Agile Australia 2017 Responsive Organisations, Dark Matter and #emojifirst development

20 July, 2017 by Chris Bradshaw

This year I was given the opportunity to attend the Agile Australia conference with this (mostly) good looking bunch of people.

The overall theme of the conference targeted towards organisational leadership and transformation rather a 'How to do agile' approach. With so many Agile methodologies being very much matured it was interesting to see the journeys and lessons learned by the speakers from so many diverse companies

Rather than me write about only my experience I've asked a few of my teammates who also went who their favourite talk was. ( a full rundown of all sessions can be viewed here

Fran's Favourite

'The Groupishness of Groups' by Katy Rowett.


Why did I like it?
  • Regular open and honest communication
  • Manage risks and challenges constantly; communicate these
  • Behaviours which could be displayed by a team:
  • Scapegoating – not necessarily planned or intended but can impact the overall success of the project if not dealt with – regular structured feedback; team is supported by their leaders; mange risks effectively and constantly.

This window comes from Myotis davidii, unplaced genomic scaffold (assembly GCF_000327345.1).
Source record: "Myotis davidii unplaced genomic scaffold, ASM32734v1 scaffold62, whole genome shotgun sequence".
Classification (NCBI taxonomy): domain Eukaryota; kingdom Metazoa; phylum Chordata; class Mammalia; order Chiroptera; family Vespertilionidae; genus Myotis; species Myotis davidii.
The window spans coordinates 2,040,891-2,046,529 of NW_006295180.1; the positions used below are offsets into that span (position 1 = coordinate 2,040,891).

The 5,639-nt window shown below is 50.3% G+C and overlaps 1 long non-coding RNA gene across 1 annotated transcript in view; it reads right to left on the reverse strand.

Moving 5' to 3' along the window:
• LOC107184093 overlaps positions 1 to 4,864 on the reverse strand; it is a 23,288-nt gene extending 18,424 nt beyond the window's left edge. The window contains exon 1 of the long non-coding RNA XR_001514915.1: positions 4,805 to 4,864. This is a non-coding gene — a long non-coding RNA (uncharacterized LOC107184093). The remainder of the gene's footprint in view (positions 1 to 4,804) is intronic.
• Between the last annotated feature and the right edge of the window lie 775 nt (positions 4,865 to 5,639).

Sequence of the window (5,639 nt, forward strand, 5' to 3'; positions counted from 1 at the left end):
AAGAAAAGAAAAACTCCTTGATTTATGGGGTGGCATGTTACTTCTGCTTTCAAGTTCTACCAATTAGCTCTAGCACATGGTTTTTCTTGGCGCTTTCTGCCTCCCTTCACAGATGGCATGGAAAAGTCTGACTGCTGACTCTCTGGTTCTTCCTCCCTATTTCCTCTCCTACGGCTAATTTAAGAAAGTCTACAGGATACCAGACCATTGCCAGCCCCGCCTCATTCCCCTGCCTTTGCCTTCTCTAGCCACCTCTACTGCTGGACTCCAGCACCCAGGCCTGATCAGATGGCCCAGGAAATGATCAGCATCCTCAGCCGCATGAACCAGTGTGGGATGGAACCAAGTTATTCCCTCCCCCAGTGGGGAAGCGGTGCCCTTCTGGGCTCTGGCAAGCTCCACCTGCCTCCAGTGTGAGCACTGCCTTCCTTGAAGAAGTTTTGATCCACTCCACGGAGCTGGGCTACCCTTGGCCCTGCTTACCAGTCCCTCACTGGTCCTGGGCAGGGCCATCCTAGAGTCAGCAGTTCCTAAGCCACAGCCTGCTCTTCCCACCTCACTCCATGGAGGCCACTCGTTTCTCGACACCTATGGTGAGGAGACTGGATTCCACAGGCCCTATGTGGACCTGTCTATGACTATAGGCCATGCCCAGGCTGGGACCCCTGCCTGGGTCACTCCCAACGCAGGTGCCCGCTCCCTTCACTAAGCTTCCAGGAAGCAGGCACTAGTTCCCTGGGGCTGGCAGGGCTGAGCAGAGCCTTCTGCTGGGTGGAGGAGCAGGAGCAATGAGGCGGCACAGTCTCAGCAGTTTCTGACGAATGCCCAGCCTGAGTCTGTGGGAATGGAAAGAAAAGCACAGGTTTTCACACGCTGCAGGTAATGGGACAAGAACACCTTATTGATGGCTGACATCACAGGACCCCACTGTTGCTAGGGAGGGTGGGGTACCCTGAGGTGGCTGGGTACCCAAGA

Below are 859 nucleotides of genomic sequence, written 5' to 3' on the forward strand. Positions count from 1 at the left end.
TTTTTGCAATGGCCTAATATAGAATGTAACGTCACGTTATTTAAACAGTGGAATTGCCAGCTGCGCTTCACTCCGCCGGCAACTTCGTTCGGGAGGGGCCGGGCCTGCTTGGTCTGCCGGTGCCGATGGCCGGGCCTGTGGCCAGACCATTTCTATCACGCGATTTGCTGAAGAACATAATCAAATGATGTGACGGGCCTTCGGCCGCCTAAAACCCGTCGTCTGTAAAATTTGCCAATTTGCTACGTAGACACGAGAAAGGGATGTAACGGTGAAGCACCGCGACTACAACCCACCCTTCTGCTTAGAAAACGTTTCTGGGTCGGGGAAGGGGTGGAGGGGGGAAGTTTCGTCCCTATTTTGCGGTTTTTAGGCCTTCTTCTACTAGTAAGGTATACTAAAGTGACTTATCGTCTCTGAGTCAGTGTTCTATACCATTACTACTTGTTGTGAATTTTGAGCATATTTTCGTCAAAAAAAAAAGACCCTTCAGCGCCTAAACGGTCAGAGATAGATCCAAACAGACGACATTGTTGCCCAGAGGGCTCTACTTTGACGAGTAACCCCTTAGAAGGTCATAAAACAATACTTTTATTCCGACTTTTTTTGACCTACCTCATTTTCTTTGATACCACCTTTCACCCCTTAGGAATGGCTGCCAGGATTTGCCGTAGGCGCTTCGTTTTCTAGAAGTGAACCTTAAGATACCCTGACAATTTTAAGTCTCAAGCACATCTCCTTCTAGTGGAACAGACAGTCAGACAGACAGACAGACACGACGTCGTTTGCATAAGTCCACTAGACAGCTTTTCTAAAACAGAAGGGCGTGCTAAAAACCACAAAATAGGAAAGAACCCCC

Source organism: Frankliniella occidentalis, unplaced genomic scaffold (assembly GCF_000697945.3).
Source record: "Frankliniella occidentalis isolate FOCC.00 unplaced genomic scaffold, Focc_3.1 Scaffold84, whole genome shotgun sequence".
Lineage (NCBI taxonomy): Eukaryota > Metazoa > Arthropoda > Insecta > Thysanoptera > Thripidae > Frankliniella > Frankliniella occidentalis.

• The super human leader – there isn't such a thing but be a super leader. For me this behaviour is reflected in the quote from Thomas Jefferson 'he who knows best knows how little he knows', in other words read, learn from others and apply it but appreciate people are humans so mistakes happen … just be bold enough to admit it and move on.
  • Beam me up Scottie – ensure boring tasks are clear and broken down into smaller pieces if necessary so to avoid variations/interpretations. Inject a bit of humour.

Tim's Favourite

Dark Matter by Lisa Harvey Smith.


Why did I like it?

The inner-geek in me was interested to hear about some of the research on this subject, and how Australia is directly involved in building, and hosting, the largest and most powerful radio-telescope in the world - the Square Kilometre Array (SKA) - that will enable a deeper understanding of the Universe.